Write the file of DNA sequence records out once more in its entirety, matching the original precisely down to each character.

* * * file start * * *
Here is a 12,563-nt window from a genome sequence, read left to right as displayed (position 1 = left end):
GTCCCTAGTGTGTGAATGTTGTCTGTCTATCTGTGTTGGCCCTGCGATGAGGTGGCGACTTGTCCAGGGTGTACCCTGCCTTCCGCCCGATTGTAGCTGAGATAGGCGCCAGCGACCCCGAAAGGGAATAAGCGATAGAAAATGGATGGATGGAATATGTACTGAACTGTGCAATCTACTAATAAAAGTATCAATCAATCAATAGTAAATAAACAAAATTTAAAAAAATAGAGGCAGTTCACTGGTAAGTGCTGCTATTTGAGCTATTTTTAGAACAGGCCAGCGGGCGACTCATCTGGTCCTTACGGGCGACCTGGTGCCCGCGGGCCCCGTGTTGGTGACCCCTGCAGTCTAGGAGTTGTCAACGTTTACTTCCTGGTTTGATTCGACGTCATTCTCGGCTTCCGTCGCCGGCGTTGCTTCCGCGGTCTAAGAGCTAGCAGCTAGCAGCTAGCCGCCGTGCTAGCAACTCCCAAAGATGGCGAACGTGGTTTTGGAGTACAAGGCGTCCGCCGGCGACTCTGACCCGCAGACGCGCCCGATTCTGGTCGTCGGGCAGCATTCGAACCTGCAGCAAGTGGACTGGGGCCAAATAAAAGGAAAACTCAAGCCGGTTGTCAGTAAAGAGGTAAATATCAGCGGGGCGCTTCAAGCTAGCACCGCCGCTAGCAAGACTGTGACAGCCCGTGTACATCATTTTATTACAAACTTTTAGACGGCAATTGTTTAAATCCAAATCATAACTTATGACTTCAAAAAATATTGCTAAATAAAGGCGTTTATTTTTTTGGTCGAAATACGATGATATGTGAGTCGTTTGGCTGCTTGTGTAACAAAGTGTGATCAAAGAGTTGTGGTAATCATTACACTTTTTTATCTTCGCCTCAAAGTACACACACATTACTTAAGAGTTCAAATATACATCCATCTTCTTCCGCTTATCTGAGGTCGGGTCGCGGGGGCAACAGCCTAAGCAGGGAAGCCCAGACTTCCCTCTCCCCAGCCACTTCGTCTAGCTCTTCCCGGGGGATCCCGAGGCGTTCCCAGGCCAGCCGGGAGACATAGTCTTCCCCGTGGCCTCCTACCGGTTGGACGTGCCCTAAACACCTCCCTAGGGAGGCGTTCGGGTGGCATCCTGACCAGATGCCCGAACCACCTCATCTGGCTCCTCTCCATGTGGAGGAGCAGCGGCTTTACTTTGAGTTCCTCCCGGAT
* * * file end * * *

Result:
Here is a 12,563-nt window from a genome sequence, read left to right as displayed (position 1 = left end):
GTCCCTAGTGTGTGAATGTTGTCTGTCTATCTGTGTTGGCCCTGCGATGAGGTGGCGACTTGTCCAGGGTGTACCCTGCCTTCCGCCCGATTGTAGCTGAGATAGGCGCCAGCGACCCCGAAAGGGAATAAGCGATAGAAAATGGATGGATGGAATATGTACTGAACTGTGCAATCTACTAATAAAAGTATCAATCAATCAATAGTAAATAAACAAAATTTAAAAAAATAGAGGCAGTTCACTGGTAAGTGCTGCTATTTGAGCTATTTTTAGAACAGGCCAGCGGGCGACTCATCTGGTCCTTACGGGCGACCTGGTGCCCGCGGGCCCCGTGTTGGTGACCCCTGCAGTCTAGGAGTTGTCAACGTTTACTTCCTGGTTTGATTCGACGTCATTCTCGGCTTCCGTCGCCGGCGTTGCTTCCGCGGTCTAAGAGCTAGCAGCTAGCAGCTAGCCGCCGTGCTAGCAACTCCCAAAGATGGCGAACGTGGTTTTGGAGTACAAGGCGTCCGCCGGCGACTCTGACCCGCAGACGCGCCCGATTCTGGTCGTCGGGCAGCATTCGAACCTGCAGCAAGTGGACTGGGGCCAAATAAAAGGAAAACTCAAGCCGGTTGTCAGTAAAGAGGTAAATATCAGCGGGGCGCTTCAAGCTAGCACCGCCGCTAGCAAGACTGTGACAGCCCGTGTACATCATTTTATTACAAACTTTTAGACGGCAATTGTTTAAATCCAAATCATAACTTATGACTTCAAAAAATATTGCTAAATAAAGGCGTTTATTTTTTTGGTCGAAATACGATGATATGTGAGTCGTTTGGCTGCTTGTGTAACAAAGTGTGATCAAAGAGTTGTGGTAATCATTACACTTTTTTATCTTCGCCTCAAAGTACACACACATTACTTAAGAGTTCAAATATACATCCATCTTCTTCCGCTTATCTGAGGTCGGGTCGCGGGGGCAACAGCCTAAGCAGGGAAGCCCAGACTTCCCTCTCCCCAGCCACTTCGTCTAGCTCTTCCCGGGGGATCCCGAGGCGTTCCCAGGCCAGCCGGGAGACATAGTCTTCCCCGTGGCCTCCTACCGGTTGGACGTGCCCTAAACACCTCCCTAGGGAGGCGTTCGGGTGGCATCCTGACCAGATGCCCGAACCACCTCATCTGGCTCCTCTCCATGTGGAGGAGCAGCGGCTTTACTTTGAGTTCCTCCCGGAT